Raymond was perhaps the last great three-camera family sitcom, and because James had worked on the show — and even appeared in an episode — he ended up getting his own series, King of Queens. It somewhat followed the Raymond blueprint, but there were notable differences. Doug and Carrie didn’t have kids, and Doug’s job was far more blue-collar. It was decidedly a working-class home, one that was frequently upended by Carrie’s father Arthur (Jerry Stiller). But one thing that Queens shared with Raymond was that their stars were the least-seasoned actors in their respective ensembles.
“I was definitely the weak link for sure as far as acting was concerned on the show.” James once admitted. “Leah and Jerry had done a crazy amount of things. Leah had done so much stuff. It was my first gig. I learned a lot through it.”
King of Queens was an extension of James’ standup self, presenting Doug as basically a good guy who gets annoyed by the daily annoyances of life. That said, the show wasn’t just Doug being a doofus and Carrie being the long-suffering spouse — it wasn’t that simplistic. (In fact, Remini did a good job of showing how flawed and petty Carrie could be, too, with Doug sometimes having to put up with her quirks.) Still, you could easily peg King of Queens as a “fat husband/pretty wife” sitcom — after all, there was no way a delivery-driving oaf like Doug could possibly land a beauty such as Carrie, right? But at its best, the show transcended that impression.
Not that there was much expectation that James would make the jump to movie star. And yet, his first big film role, in 2005’s Hitch, made it seem very possible. Probably very few people went to see that romantic comedy because of him — it was a Will Smith vehicle, after all — but James is darn delightful as Albert, an awkward accountant who hires Smith’s professional date doctor to help him woo a beautiful client (Amber Valletta). Here, James wasn’t the working-class dude but, rather, a polished, slightly nerdy professional, and he was completely charming and believable in the role. Hitch is very dopey, but James was so game that he practically stole the movie. In a film highlighted by glamorous costars like Will Smith and Eva Mendes, James was, once again, the regular guy.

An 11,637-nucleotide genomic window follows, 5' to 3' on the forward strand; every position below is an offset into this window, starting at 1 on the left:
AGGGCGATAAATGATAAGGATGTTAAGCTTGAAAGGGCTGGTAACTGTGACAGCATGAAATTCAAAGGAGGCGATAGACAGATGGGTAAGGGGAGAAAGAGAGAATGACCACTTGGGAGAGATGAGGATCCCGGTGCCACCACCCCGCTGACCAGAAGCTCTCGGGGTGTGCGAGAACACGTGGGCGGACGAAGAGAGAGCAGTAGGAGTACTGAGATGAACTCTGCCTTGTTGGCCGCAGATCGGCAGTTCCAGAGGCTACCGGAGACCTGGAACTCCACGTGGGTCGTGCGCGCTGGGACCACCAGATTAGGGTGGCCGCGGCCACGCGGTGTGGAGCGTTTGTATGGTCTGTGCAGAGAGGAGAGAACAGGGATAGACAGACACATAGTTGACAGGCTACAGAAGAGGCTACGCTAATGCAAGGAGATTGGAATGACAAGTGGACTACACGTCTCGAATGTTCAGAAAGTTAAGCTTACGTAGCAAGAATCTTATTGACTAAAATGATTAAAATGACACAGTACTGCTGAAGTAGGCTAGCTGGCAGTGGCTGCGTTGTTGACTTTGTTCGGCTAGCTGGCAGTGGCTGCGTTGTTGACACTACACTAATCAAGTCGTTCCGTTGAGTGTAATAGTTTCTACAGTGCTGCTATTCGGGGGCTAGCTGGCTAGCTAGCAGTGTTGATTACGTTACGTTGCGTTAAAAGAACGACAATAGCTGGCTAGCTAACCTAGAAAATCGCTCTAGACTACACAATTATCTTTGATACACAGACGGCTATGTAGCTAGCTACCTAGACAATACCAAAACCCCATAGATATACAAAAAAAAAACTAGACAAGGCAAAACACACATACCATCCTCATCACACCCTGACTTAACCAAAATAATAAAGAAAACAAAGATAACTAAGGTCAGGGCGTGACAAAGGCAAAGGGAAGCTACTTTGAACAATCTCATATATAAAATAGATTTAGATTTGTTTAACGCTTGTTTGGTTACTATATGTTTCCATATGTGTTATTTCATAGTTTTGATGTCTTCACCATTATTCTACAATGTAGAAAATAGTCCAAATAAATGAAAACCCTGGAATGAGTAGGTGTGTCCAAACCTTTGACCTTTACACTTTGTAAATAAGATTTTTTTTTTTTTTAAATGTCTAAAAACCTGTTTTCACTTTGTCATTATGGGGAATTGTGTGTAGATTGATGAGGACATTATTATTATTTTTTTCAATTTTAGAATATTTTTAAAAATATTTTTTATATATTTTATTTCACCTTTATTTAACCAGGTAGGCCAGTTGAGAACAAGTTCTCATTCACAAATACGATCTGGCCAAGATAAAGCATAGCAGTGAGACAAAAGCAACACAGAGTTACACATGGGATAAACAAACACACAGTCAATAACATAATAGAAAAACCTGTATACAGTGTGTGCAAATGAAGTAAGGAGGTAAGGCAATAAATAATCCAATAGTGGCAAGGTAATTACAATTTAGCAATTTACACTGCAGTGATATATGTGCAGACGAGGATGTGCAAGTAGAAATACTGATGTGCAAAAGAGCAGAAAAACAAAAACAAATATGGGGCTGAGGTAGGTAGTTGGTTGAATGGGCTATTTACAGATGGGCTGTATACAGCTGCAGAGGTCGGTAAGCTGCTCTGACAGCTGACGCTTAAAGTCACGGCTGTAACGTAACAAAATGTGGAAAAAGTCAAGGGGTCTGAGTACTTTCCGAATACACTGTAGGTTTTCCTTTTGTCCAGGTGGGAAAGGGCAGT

That regular-guy appeal also came in handy in his first leading role, I Now Pronounce You Chuck & Larry, where he and Adam Sandler (a more demented variation of the regular-guy persona) played straight firefighters who pretend to be a married couple so that James’ widowed character can ensure that his kids are covered by his life-insurance policy. There’s a lot of gay panic in that 2007 comedy, alongside some attempts to support same-sex rights, a mildly bold stance from a Sandler comedy at the time. But despite terrible reviews, Chuck & Larry was a hit, and it cemented James’ place in the Happy Madison cinematic universe. He had previously briefly been in Sandler’s 2004 rom-com 50 First Dates, and then showed up in 2008’s You Don’t Mess With the Zohan. But the following year changed people’s impression of Kevin James, Movie Star.
There were few films I liked less in 2009 than Paul Blart: Mall Cop. It’s such a stupid, strained comedy, led by a stunningly unfunny main character, Paul Blart, who, you may have guessed, works as a security guard at a local mall. (He’d dreamed of being a real cop, but he couldn’t pass the physical.) So Paul works at the mall, where he has to square off with some crooks who try to rob the place. Right, it’s Die Hard at a mall.
As much as I hated Paul Blart: Mall Cop, I couldn’t deny it had two things going for it: a funny title and an easy-to-grasp comedic premise. Oh, and I suppose there was a third thing: Kevin James in peak normal-guy mode. Playing a single dad who’s a little dumb but goodhearted, James bumbled and pratfalled his way through the movie, which he also cowrote. But where most Happy Madison productions that don’t star Sandler are usually utter garbage that sink without a trace, Paul Blart: Mall Cop was at least competently made — and it was a massive success, which was especially surprising considering it came out in January, which is usually a commercial graveyard. But James knew his appeal with family audiences.
“I think I try to represent the everyman and have people kind of see themselves in my character and kind of take the journey with me, you know?” he said at the time. “You can watch James Bond or something like that … these are things that most people would never do. … I like to take [the audience] with me and go, ‘I could be that guy’ and then have me do extraordinary things.”